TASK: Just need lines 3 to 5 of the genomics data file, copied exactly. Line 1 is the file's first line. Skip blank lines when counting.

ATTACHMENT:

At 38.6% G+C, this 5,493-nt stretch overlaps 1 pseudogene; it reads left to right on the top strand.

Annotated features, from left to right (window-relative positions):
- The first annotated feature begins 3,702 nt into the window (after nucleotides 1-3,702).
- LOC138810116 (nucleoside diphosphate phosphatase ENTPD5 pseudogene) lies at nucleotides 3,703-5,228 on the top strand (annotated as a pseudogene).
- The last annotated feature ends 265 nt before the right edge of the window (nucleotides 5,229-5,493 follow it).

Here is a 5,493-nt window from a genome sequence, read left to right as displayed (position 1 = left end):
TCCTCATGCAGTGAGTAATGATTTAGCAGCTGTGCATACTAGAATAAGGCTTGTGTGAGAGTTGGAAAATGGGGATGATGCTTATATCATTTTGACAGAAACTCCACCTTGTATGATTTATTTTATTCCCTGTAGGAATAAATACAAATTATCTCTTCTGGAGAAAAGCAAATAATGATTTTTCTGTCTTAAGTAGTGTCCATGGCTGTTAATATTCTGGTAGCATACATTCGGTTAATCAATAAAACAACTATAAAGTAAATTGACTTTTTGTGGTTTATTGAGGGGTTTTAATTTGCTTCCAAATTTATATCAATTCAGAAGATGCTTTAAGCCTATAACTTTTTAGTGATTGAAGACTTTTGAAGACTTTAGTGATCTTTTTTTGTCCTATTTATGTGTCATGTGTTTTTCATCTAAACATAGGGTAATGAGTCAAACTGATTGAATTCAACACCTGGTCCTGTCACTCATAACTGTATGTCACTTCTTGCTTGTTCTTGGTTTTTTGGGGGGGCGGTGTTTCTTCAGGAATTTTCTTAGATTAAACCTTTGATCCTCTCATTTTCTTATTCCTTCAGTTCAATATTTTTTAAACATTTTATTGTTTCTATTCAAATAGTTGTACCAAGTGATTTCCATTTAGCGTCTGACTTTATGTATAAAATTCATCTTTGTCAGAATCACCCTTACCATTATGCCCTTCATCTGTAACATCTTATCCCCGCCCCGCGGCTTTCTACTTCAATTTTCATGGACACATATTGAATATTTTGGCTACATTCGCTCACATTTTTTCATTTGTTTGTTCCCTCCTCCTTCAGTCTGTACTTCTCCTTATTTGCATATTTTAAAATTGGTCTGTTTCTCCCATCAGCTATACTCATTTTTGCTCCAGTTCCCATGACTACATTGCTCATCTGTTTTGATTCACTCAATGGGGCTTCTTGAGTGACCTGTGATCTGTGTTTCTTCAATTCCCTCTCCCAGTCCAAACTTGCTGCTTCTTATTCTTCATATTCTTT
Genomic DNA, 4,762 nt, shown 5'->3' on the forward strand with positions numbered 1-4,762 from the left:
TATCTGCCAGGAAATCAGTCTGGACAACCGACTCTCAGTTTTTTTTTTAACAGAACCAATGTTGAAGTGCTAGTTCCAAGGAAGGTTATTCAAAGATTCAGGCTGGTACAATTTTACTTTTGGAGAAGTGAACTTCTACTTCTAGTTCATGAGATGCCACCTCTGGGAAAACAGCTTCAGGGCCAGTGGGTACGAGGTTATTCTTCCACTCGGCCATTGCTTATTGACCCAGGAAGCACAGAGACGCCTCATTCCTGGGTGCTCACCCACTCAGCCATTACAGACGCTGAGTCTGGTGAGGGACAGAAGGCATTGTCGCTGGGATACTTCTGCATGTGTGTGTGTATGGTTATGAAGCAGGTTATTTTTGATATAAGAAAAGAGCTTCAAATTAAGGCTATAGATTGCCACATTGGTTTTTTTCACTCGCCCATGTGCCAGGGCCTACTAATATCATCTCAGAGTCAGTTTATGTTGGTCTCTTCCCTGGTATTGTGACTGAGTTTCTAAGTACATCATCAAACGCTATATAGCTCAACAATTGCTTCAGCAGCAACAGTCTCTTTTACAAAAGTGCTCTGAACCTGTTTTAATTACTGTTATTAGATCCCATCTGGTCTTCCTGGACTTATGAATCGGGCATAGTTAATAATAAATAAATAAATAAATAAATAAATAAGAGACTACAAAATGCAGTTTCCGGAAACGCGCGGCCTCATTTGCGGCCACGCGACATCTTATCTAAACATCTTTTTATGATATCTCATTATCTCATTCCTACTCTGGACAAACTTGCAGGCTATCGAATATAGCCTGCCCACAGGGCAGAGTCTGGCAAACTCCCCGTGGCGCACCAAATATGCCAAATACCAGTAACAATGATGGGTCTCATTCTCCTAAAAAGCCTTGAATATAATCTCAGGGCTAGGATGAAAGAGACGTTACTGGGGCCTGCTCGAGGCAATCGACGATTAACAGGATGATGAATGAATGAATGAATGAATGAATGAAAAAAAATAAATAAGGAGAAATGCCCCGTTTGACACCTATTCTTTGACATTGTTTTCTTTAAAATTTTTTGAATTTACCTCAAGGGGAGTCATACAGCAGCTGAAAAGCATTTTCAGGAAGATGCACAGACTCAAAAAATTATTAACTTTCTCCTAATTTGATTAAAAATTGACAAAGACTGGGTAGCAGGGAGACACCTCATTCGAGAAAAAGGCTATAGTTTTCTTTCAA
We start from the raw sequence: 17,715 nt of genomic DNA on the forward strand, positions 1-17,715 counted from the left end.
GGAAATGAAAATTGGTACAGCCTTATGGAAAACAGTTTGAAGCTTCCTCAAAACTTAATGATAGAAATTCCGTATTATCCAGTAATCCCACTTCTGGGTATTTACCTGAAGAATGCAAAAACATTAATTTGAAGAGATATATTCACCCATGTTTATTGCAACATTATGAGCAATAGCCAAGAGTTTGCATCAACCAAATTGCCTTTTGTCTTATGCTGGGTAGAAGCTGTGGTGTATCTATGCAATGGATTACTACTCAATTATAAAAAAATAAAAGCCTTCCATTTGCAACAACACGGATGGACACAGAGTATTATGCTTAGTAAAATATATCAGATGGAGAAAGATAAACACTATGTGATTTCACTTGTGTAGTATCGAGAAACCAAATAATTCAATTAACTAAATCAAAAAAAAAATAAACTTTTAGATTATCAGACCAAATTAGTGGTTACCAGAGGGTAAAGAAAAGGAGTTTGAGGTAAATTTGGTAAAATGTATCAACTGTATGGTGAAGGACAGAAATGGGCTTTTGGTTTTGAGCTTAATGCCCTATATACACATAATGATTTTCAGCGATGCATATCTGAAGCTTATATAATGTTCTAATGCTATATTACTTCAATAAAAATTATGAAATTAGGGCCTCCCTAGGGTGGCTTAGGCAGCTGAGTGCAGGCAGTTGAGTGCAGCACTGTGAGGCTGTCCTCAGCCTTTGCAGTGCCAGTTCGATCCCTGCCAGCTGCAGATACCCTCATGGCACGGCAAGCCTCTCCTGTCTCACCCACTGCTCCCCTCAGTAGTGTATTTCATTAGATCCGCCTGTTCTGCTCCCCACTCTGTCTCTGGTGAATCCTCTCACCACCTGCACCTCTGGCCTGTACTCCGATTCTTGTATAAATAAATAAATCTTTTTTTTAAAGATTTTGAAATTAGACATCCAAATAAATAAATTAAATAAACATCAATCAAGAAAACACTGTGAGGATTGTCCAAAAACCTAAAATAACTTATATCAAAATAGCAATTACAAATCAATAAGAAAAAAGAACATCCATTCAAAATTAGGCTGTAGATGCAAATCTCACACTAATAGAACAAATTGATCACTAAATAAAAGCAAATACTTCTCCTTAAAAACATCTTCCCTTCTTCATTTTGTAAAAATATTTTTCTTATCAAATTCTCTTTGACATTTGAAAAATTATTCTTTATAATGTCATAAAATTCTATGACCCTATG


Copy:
- The first annotated feature begins 3,702 nt into the window (after nucleotides 1-3,702).
- LOC138810116 (nucleoside diphosphate phosphatase ENTPD5 pseudogene) lies at nucleotides 3,703-5,228 on the top strand (annotated as a pseudogene).
- The last annotated feature ends 265 nt before the right edge of the window (nucleotides 5,229-5,493 follow it).